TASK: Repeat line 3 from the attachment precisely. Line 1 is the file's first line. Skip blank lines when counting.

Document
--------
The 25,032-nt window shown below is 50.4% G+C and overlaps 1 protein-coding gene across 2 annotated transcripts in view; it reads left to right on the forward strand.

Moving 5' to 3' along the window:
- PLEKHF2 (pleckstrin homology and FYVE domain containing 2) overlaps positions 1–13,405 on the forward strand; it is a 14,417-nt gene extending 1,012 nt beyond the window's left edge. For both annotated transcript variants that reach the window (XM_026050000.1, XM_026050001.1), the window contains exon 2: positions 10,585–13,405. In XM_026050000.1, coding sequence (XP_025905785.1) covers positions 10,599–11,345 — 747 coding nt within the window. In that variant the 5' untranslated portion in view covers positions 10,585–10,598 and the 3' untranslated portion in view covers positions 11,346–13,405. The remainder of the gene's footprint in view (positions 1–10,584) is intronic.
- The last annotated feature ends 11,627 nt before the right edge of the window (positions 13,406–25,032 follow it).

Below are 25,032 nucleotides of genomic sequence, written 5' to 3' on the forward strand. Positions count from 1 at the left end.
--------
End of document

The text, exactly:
- PLEKHF2 (pleckstrin homology and FYVE domain containing 2) overlaps positions 1–13,405 on the forward strand; it is a 14,417-nt gene extending 1,012 nt beyond the window's left edge. For both annotated transcript variants that reach the window (XM_026050000.1, XM_026050001.1), the window contains exon 2: positions 10,585–13,405. In XM_026050000.1, coding sequence (XP_025905785.1) covers positions 10,599–11,345 — 747 coding nt within the window. In that variant the 5' untranslated portion in view covers positions 10,585–10,598 and the 3' untranslated portion in view covers positions 11,346–13,405. The remainder of the gene's footprint in view (positions 1–10,584) is intronic.